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Pickup Basketball Games at the Plex Are a Lesson in Strategy for the Competitors

Heights Editor

Published: Sunday, September 23, 2012

Updated: Sunday, January 13, 2013 09:01

What follows is only a slight exaggeration of my experiences trying to get some good runs on the basketball courts at the Plex since moving to Lower.

"Who’s got next?"

Simple enough question, right? Wrong.

If you’re at the Plex between 3 p.m. and 8 p.m., "Who’s got next?" just might be the toughest question you’ve ever asked, because no one ever knows.

"Uh, my boys should be showing up right when they get back from their EDM Superset. We’ve got next," responds the dude in the throwback Charlotte Hornets jersey and ’95 Air Jordans.

"Huh?"

"They all sync their iPod Classics to the same EDM playlists and get brolic with bicep curls," shrugs the faux Larry Johnson.

"Nothing else, just bicep curls?"

"All you need on Saturday nights at the Mods, yo," Johnson says as he whips out his phone to tweet his revelation with a #DeepPlexThoughts.

Okay, moving on. Standing on the other baseline is a group of four, and the one dribbling a ball says I can hop into the next game with them (It’d be so much easier if they just put up whiteboards behind the rims so people could sign up for the next game and then have some peace of mind). He actually makes sure to clarify that I can join his team. Oh boy, I know where this is going.

We’ll refer to this kid as Sprewell, because that’s what I’m calling him in my head during the whole game. I establish with the winning team that we’re going to 15 by ones and twos, win by two, and that’s greeted by nods. Ball in.

Sprewell pulls up for an NBA-range three on our team’s first possession. Well, let me clarify. He throws the ball behind his back twice, loses it off his ankle, chases it down, and then launches a one-footed leaner in the general direction of the rim. Air ball. The other squad grabs the rebound and throws it down the court to a few guys snow-birding that are wide open because Sprewell is still holding his shooting hand up, looking in legitimate awe at the rim for somehow defying him and not electromagnetically pulling the ball into its nylon cylinder.

I take a peek at the rest of his crew after I’m done unsuccessfully chasing the break on defense, and they’re giving him reassurance that the next one is going to fall. Uh huh, right.

Let me clarify here that I’m not a great basketball player by any means. I played two years of varsity in high school, but mainly rode the bench acting as a cheerleader/unqualified assistant coach who would come in when the freshman point guard got overwhelmed so I could show him how the motion offense was supposed to work before returning to my seat, still warm and toasty. My greatest moment in four years of high school basketball was preventing a 7-foot-1 Texas Tech recruit from dunking on my face during a fast break by tackling him in a way that really should’ve warranted a flagrant foul, a 15-yard penalty, the loss of two timeouts, and a free-kick.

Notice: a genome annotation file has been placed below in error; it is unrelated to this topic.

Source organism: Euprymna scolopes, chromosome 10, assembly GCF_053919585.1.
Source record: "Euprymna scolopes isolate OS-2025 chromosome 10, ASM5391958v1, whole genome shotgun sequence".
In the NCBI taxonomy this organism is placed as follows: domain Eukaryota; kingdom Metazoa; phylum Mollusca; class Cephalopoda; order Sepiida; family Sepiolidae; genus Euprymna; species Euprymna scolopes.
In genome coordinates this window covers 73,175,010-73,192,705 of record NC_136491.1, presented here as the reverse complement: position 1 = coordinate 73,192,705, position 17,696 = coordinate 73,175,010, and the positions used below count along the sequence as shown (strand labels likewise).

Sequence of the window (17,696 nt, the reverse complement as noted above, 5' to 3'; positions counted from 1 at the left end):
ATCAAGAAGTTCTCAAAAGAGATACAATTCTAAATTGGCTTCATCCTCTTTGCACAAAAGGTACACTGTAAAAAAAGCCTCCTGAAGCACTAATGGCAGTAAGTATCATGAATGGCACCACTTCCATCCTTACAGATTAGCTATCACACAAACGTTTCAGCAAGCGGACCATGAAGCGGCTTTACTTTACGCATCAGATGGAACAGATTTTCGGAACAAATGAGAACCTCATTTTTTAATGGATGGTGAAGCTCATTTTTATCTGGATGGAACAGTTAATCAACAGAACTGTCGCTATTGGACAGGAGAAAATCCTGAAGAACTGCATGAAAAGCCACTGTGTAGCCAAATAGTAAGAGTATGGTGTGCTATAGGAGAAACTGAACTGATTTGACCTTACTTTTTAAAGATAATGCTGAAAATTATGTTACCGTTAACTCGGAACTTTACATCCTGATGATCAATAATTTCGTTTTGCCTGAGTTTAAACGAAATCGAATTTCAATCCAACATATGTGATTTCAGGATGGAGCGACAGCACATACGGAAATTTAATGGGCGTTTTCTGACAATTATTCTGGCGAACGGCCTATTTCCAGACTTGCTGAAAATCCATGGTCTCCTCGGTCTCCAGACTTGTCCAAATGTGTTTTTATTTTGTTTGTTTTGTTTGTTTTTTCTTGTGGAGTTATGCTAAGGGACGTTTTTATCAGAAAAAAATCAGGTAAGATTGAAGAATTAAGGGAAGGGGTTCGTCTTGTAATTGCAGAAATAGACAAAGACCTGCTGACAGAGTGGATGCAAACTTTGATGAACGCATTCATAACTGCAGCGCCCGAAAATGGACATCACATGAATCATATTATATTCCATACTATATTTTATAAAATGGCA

I am, however, capable of putting together a decent pick-up game if some of the other four guys on the court can understand that when I put my hand up and push my chest into their defender, I’m not getting to know the guy better so I can buy him dinner later and maybe call him once the three-day rule has passed, but instead I’m executing this cool new basketball innovation called a screen. Ask Steve Donahue about it, it’s pretty dope. Or maybe when I point at the rim someone can backdoor-cut the guy that’s overplaying him instead of chilling on the arc waiting to drain that jumper he’s been working on so often in NBA 2K10.

Alright, back to Sprewell. A few plays later, he bites on an in-and-out move and his man blows past him for an easy lay-up. Unphased, Spre dribbles the ball up the court and attempts a runner in traffic that clanks off the rim. It may have been the rim one court over he was so far off, but I can’t confirm that. I was too busy running back on defense. The guy handling the ball for the other team almost assuredly trained with Usain Bolt in high school, because his scissor legs move right past me on his way to an easy score. And then Sprewell gets pissed.

"Hey man, if you’re not going to play any D, we’ll just sub you out."

Smile and nod, I tell myself. We end up losing the game by five, and Sprewell shakes his head, refusing to shake hands with anyone, and muttering about how his shot has never been so off. It must have been all those extra reps he did today during his three upper body workouts messing with his rhythm.

I tell the guys on the other team that I’d be down to get a game in with them any time. They played D, communicated, ran some screens, and shared the ball. But they had their five, and they weren’t going to risk messing that up. Survival of the fittest and everything, you know.

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